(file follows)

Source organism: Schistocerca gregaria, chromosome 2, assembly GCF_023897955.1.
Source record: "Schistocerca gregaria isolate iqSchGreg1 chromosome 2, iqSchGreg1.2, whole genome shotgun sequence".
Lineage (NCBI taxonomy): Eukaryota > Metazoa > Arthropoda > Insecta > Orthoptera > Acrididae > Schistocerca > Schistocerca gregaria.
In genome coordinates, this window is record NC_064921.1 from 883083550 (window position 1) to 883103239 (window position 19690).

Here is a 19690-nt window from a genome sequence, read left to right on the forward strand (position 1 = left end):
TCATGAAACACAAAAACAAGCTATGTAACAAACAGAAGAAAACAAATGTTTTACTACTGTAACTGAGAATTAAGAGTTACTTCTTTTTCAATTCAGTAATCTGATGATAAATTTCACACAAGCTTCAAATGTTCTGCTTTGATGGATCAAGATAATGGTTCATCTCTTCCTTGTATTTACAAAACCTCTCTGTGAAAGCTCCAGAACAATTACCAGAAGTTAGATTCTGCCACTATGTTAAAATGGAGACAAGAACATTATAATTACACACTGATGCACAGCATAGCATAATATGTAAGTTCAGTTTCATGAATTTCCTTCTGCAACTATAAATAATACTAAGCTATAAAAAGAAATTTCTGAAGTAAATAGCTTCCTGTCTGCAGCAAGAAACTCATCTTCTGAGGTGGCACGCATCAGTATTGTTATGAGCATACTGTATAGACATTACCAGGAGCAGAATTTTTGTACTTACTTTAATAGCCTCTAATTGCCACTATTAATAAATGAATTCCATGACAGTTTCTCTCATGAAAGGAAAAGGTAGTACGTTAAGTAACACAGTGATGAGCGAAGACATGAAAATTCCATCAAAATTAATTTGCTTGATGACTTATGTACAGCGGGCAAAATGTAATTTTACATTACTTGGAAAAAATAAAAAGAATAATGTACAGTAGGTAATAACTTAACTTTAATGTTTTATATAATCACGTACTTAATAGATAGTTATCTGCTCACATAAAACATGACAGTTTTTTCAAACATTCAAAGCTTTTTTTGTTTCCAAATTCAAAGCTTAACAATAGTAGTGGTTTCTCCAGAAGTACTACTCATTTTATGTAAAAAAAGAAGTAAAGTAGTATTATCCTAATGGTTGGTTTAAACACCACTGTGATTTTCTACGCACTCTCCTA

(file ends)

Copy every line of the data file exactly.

Source organism: Schistocerca gregaria, chromosome 2, assembly GCF_023897955.1.
Source record: "Schistocerca gregaria isolate iqSchGreg1 chromosome 2, iqSchGreg1.2, whole genome shotgun sequence".
Lineage (NCBI taxonomy): Eukaryota > Metazoa > Arthropoda > Insecta > Orthoptera > Acrididae > Schistocerca > Schistocerca gregaria.
In genome coordinates, this window is record NC_064921.1 from 883083550 (window position 1) to 883103239 (window position 19690).

Here is a 19690-nt window from a genome sequence, read left to right on the forward strand (position 1 = left end):
TCATGAAACACAAAAACAAGCTATGTAACAAACAGAAGAAAACAAATGTTTTACTACTGTAACTGAGAATTAAGAGTTACTTCTTTTTCAATTCAGTAATCTGATGATAAATTTCACACAAGCTTCAAATGTTCTGCTTTGATGGATCAAGATAATGGTTCATCTCTTCCTTGTATTTACAAAACCTCTCTGTGAAAGCTCCAGAACAATTACCAGAAGTTAGATTCTGCCACTATGTTAAAATGGAGACAAGAACATTATAATTACACACTGATGCACAGCATAGCATAATATGTAAGTTCAGTTTCATGAATTTCCTTCTGCAACTATAAATAATACTAAGCTATAAAAAGAAATTTCTGAAGTAAATAGCTTCCTGTCTGCAGCAAGAAACTCATCTTCTGAGGTGGCACGCATCAGTATTGTTATGAGCATACTGTATAGACATTACCAGGAGCAGAATTTTTGTACTTACTTTAATAGCCTCTAATTGCCACTATTAATAAATGAATTCCATGACAGTTTCTCTCATGAAAGGAAAAGGTAGTACGTTAAGTAACACAGTGATGAGCGAAGACATGAAAATTCCATCAAAATTAATTTGCTTGATGACTTATGTACAGCGGGCAAAATGTAATTTTACATTACTTGGAAAAAATAAAAAGAATAATGTACAGTAGGTAATAACTTAACTTTAATGTTTTATATAATCACGTACTTAATAGATAGTTATCTGCTCACATAAAACATGACAGTTTTTTCAAACATTCAAAGCTTTTTTTGTTTCCAAATTCAAAGCTTAACAATAGTAGTGGTTTCTCCAGAAGTACTACTCATTTTATGTAAAAAAAGAAGTAAAGTAGTATTATCCTAATGGTTGGTTTAAACACCACTGTGATTTTCTACGCACTCTCCTA